About 4 years ago

You could show him your statements having first blacked out all other payments and incomes except the rent payments that you have made.

Jay James

19:08 PM, 30th August 2014
About 4 years ago

On the basis of the info at the top of the page, the new LL has no reason query a payment that was due to the previous LL. Only the previous LL could do that.

The new LL needs to take a hike (please excuse the unprofessional term), unless there is some other fact yet to come to light.

Reader

22:52 PM, 30th August 2014
About 4 years ago

If you are still a tenant via the AST of the previous landlord or periodic tenancy there after you need to seek advice as to if the new landlord is entitled to rent by reason of having informed you of his name and address etc. Good luck.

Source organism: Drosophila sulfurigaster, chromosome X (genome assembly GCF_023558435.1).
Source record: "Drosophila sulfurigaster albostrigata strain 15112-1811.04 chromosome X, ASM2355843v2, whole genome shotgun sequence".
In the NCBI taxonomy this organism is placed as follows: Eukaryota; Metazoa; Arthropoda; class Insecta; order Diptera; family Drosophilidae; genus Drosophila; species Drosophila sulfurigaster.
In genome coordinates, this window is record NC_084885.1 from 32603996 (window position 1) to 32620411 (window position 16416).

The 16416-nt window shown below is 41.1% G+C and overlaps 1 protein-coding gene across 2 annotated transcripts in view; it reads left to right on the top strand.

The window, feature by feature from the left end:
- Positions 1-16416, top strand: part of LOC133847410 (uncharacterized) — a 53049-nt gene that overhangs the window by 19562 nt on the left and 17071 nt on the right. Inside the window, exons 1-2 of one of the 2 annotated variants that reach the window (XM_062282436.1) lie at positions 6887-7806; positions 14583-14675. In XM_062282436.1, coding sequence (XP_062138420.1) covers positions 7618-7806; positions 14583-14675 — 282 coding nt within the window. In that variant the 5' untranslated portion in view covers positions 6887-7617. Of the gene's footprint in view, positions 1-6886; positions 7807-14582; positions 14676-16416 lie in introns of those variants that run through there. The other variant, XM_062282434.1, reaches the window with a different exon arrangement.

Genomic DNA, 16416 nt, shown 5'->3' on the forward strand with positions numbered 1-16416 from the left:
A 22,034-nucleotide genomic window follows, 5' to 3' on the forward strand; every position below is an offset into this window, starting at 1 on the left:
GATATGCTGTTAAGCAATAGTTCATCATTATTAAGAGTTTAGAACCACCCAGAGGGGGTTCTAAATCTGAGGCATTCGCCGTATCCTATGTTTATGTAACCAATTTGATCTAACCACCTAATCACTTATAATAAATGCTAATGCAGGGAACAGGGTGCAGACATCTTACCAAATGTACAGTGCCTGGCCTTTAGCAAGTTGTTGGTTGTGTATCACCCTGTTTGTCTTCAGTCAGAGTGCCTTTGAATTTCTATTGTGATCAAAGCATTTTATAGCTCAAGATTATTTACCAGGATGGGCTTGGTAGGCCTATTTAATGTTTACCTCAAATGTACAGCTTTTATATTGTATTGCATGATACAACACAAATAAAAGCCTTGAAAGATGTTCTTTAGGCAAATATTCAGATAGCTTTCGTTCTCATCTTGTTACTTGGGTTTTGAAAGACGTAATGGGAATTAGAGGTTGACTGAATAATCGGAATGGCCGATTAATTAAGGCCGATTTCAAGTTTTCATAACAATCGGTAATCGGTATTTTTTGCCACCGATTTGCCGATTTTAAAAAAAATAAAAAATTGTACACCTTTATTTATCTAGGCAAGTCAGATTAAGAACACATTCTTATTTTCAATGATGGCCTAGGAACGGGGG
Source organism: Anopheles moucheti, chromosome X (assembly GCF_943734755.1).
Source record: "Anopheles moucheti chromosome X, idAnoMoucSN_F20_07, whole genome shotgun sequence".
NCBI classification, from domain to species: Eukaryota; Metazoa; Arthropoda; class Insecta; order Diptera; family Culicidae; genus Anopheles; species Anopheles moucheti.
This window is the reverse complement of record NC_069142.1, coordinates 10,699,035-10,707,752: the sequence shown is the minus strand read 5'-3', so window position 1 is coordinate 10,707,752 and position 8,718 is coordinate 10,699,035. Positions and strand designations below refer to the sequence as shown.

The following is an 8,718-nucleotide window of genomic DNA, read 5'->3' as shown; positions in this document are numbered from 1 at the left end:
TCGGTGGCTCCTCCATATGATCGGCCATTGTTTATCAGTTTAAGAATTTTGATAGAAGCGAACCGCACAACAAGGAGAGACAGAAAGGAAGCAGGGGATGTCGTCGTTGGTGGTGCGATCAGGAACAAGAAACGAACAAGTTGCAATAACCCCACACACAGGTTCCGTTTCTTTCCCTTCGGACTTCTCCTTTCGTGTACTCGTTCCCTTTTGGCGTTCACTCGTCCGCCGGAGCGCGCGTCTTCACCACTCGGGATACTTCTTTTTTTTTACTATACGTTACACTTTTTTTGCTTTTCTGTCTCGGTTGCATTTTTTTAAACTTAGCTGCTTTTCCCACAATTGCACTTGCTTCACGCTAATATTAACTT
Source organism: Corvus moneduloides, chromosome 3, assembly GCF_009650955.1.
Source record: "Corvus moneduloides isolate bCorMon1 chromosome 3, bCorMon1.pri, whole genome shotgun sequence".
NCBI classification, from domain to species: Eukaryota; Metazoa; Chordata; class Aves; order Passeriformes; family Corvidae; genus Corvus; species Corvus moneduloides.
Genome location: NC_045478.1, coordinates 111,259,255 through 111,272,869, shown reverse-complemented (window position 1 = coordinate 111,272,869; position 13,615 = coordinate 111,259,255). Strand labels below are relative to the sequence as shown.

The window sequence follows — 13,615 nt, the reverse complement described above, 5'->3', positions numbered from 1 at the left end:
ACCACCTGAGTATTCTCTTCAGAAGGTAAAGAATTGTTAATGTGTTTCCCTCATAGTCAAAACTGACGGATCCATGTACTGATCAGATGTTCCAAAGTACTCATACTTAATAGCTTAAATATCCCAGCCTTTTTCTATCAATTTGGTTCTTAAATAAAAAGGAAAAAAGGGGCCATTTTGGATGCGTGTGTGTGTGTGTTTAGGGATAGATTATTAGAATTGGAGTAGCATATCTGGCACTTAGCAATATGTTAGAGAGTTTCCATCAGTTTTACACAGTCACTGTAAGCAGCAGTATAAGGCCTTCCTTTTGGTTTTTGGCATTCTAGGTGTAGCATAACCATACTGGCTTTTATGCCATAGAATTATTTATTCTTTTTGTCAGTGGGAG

Mark Alexander

22:59 PM, 30th August 2014
About 4 years ago

Hi Hayley

As a matter of interest, how did your new and old landlords deal with your deposit and is a letting agent involved?
.

Romain Garcin

23:06 PM, 30th August 2014
About 4 years ago

Reply to the comment left by "Jay Jay" at "30/08/2014 - 19:08":

That's a good question because upon the sale the tenancy was assigned to the buyer who became 'the landlord'.
Therefore, arguably, if rent was due under the tenancy it is now due to the 'new' landlord and no longer to the 'previous' landlord.


Leave Comments

Please Log-In OR Become a member to reply to comments or subscribe to new comment notifications.

Forgotten your password?

OR

BECOME A MEMBER

Patrick Collinson has got it wrong yet again!

The Landlords Union

Become a Member, it's FREE

Our mission is to facilitate the sharing of best practice amongst UK landlords, tenants and letting agents

Learn More